Suspect Citizens: What 20 Million Traffic Stops Tell Us About Policing and Race

Book by Frank R. Baumgartner, Derek A. Epp, and Kelsey Shoub: “Suspect Citizens offers the most comprehensive look to date at the most common form of police-citizen interactions, the routine traffic stop. Throughout the war on crime, police agencies have used traffic stops to search drivers suspected of carrying contraband.

From the beginning, police agencies made it clear that very large numbers of police stops would have to occur before an officer might interdict a significant drug shipment. Unstated in that calculation was that many Americans would be subjected to police investigations so that a small number of high-level offenders might be found. The key element in this strategy, which kept it hidden from widespread public scrutiny, was that middle-class white Americans were largely exempt from its consequences.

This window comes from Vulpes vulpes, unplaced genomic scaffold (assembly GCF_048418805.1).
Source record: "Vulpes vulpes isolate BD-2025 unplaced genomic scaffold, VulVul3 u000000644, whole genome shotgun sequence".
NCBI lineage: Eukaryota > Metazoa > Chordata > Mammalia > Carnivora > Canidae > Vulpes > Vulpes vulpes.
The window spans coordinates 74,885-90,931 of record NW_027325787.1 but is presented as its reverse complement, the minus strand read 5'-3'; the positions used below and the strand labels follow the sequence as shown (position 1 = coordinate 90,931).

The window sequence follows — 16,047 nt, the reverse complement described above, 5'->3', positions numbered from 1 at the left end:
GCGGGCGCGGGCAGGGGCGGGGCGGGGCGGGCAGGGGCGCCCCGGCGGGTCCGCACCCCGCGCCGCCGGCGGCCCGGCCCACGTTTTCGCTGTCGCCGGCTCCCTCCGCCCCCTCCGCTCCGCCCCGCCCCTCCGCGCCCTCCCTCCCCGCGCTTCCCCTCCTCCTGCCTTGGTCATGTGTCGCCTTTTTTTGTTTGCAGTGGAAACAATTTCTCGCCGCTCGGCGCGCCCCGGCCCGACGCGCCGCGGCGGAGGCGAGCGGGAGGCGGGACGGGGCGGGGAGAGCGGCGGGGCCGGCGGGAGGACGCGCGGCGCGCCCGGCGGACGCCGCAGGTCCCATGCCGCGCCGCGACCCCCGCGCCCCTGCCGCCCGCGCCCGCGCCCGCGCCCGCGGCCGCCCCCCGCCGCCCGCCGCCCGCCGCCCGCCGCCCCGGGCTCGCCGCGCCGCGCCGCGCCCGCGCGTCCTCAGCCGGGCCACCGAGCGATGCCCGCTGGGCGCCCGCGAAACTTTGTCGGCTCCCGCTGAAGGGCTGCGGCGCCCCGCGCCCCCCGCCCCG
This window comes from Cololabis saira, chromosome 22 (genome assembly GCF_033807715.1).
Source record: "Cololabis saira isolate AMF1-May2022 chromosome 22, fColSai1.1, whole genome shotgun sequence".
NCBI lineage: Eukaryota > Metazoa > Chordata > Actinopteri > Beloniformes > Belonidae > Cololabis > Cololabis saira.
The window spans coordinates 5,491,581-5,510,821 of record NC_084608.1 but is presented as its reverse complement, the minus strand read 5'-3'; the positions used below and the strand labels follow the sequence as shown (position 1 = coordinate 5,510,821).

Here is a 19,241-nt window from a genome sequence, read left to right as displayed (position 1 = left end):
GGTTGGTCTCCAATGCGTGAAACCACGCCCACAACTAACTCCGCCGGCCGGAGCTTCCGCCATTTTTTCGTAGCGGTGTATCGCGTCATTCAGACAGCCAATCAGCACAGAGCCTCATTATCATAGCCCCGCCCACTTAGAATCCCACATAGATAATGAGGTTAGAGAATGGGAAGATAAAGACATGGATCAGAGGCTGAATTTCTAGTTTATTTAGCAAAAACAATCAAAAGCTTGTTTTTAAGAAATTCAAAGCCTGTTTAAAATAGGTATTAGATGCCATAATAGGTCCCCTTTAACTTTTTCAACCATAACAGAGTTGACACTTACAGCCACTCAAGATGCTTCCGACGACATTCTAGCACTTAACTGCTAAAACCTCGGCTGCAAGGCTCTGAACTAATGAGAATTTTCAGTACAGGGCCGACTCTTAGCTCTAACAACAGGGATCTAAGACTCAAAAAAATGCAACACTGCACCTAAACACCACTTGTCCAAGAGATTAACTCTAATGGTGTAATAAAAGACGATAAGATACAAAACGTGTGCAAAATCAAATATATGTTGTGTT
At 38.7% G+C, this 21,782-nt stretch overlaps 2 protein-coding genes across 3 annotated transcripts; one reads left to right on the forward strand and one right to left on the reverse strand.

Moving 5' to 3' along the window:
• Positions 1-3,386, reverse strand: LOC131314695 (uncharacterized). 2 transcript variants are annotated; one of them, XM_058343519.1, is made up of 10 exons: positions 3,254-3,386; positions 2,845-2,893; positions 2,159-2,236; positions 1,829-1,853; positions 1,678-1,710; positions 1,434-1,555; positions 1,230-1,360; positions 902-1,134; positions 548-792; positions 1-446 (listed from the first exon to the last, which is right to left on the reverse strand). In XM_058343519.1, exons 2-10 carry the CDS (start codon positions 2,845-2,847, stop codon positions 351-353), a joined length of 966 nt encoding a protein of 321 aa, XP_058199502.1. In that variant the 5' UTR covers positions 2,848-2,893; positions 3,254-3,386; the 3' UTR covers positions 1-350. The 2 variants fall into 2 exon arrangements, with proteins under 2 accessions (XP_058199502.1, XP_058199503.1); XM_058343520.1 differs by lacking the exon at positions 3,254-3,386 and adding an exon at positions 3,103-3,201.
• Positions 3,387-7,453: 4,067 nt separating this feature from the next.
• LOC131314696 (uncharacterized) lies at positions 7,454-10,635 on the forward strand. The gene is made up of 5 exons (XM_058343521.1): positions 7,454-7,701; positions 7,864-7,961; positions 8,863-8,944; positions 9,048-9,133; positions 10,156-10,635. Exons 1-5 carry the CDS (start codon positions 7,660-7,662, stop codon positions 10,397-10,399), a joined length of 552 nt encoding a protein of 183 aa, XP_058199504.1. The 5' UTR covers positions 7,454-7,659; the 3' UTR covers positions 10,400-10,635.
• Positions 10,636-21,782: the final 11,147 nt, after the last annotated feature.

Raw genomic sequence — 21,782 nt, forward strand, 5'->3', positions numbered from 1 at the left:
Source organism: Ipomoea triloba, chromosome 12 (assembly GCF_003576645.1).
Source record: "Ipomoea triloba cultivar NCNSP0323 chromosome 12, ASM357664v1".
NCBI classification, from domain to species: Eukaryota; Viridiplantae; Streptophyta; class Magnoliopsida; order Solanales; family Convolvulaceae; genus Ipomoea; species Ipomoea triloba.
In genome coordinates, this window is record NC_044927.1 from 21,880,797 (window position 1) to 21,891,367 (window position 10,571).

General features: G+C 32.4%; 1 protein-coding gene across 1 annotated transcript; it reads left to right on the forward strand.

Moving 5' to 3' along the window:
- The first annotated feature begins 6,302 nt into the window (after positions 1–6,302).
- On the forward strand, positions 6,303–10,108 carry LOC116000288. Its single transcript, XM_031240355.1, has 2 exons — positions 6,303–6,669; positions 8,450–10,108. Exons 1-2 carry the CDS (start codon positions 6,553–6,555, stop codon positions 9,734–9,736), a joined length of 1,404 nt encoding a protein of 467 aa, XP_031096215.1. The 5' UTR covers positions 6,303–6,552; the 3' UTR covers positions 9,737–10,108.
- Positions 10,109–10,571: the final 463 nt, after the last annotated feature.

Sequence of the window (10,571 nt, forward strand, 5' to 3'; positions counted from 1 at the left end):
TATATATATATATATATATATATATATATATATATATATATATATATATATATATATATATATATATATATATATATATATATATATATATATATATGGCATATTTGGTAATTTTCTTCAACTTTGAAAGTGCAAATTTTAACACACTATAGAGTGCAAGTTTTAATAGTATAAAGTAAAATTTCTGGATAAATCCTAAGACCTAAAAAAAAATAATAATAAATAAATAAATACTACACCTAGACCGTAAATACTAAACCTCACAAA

Tracking these police practices down to the officer level, Suspect Citizens documents the extreme rarity of drug busts and reveals sustained and troubling disparities in how racial groups are treated….

  • Offers an empirically rigorous examination of who the police interact with and how, analyzing a database of 20 million traffic stops collected over more than a decade
  • Assesses both the efficacy and costs of war on crime policies and discusses implications for American democracy
  • Suggests practical policy reforms police administrators can implement today to reduce disparities, improve police-citizen relations, and help fight crime…(More)”